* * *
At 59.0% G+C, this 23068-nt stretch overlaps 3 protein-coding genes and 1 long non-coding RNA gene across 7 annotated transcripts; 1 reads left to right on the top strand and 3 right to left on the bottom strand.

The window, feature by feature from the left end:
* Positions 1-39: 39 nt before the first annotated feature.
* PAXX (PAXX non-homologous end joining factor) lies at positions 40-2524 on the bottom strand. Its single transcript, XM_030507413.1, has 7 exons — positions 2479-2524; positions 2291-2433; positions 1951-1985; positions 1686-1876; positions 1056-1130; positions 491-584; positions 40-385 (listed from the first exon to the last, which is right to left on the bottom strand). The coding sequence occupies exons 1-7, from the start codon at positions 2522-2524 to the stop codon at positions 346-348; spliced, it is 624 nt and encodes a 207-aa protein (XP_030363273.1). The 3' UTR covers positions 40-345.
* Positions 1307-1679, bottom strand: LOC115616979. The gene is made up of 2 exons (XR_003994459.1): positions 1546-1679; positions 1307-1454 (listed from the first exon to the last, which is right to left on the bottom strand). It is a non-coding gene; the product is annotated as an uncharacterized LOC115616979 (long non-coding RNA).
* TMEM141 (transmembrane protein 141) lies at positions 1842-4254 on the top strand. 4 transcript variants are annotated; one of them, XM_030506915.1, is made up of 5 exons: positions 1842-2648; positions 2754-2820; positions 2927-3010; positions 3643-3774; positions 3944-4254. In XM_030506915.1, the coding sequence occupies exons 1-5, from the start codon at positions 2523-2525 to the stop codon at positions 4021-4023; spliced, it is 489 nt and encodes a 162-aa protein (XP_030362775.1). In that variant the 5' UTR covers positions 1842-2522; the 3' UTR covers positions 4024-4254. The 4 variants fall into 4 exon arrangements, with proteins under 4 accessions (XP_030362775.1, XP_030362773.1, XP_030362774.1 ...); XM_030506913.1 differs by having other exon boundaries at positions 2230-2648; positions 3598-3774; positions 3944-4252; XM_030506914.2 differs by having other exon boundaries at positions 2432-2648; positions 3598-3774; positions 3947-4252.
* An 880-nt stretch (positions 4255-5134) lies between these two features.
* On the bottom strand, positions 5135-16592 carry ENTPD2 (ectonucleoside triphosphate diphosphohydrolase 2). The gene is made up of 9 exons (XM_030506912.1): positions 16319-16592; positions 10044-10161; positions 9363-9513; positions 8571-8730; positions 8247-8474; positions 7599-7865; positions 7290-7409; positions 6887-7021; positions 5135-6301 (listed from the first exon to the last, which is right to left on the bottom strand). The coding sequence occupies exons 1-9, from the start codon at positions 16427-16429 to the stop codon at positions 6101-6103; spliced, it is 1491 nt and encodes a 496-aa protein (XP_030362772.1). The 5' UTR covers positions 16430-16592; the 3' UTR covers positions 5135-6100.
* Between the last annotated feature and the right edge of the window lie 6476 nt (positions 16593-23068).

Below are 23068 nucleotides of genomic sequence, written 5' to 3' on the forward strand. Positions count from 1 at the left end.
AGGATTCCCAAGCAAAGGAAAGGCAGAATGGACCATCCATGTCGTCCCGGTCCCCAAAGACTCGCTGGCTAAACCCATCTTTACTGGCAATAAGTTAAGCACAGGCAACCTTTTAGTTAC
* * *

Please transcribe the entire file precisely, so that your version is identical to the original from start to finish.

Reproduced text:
At 59.0% G+C, this 23068-nt stretch overlaps 3 protein-coding genes and 1 long non-coding RNA gene across 7 annotated transcripts; 1 reads left to right on the top strand and 3 right to left on the bottom strand.

The window, feature by feature from the left end:
* Positions 1-39: 39 nt before the first annotated feature.
* PAXX (PAXX non-homologous end joining factor) lies at positions 40-2524 on the bottom strand. Its single transcript, XM_030507413.1, has 7 exons — positions 2479-2524; positions 2291-2433; positions 1951-1985; positions 1686-1876; positions 1056-1130; positions 491-584; positions 40-385 (listed from the first exon to the last, which is right to left on the bottom strand). The coding sequence occupies exons 1-7, from the start codon at positions 2522-2524 to the stop codon at positions 346-348; spliced, it is 624 nt and encodes a 207-aa protein (XP_030363273.1). The 3' UTR covers positions 40-345.
* Positions 1307-1679, bottom strand: LOC115616979. The gene is made up of 2 exons (XR_003994459.1): positions 1546-1679; positions 1307-1454 (listed from the first exon to the last, which is right to left on the bottom strand). It is a non-coding gene; the product is annotated as an uncharacterized LOC115616979 (long non-coding RNA).
* TMEM141 (transmembrane protein 141) lies at positions 1842-4254 on the top strand. 4 transcript variants are annotated; one of them, XM_030506915.1, is made up of 5 exons: positions 1842-2648; positions 2754-2820; positions 2927-3010; positions 3643-3774; positions 3944-4254. In XM_030506915.1, the coding sequence occupies exons 1-5, from the start codon at positions 2523-2525 to the stop codon at positions 4021-4023; spliced, it is 489 nt and encodes a 162-aa protein (XP_030362775.1). In that variant the 5' UTR covers positions 1842-2522; the 3' UTR covers positions 4024-4254. The 4 variants fall into 4 exon arrangements, with proteins under 4 accessions (XP_030362775.1, XP_030362773.1, XP_030362774.1 ...); XM_030506913.1 differs by having other exon boundaries at positions 2230-2648; positions 3598-3774; positions 3944-4252; XM_030506914.2 differs by having other exon boundaries at positions 2432-2648; positions 3598-3774; positions 3947-4252.
* An 880-nt stretch (positions 4255-5134) lies between these two features.
* On the bottom strand, positions 5135-16592 carry ENTPD2 (ectonucleoside triphosphate diphosphohydrolase 2). The gene is made up of 9 exons (XM_030506912.1): positions 16319-16592; positions 10044-10161; positions 9363-9513; positions 8571-8730; positions 8247-8474; positions 7599-7865; positions 7290-7409; positions 6887-7021; positions 5135-6301 (listed from the first exon to the last, which is right to left on the bottom strand). The coding sequence occupies exons 1-9, from the start codon at positions 16427-16429 to the stop codon at positions 6101-6103; spliced, it is 1491 nt and encodes a 496-aa protein (XP_030362772.1). The 5' UTR covers positions 16430-16592; the 3' UTR covers positions 5135-6100.
* Between the last annotated feature and the right edge of the window lie 6476 nt (positions 16593-23068).

Below are 23068 nucleotides of genomic sequence, written 5' to 3' on the forward strand. Positions count from 1 at the left end.
AGGATTCCCAAGCAAAGGAAAGGCAGAATGGACCATCCATGTCGTCCCGGTCCCCAAAGACTCGCTGGCTAAACCCATCTTTACTGGCAATAAGTTAAGCACAGGCAACCTTTTAGTTAC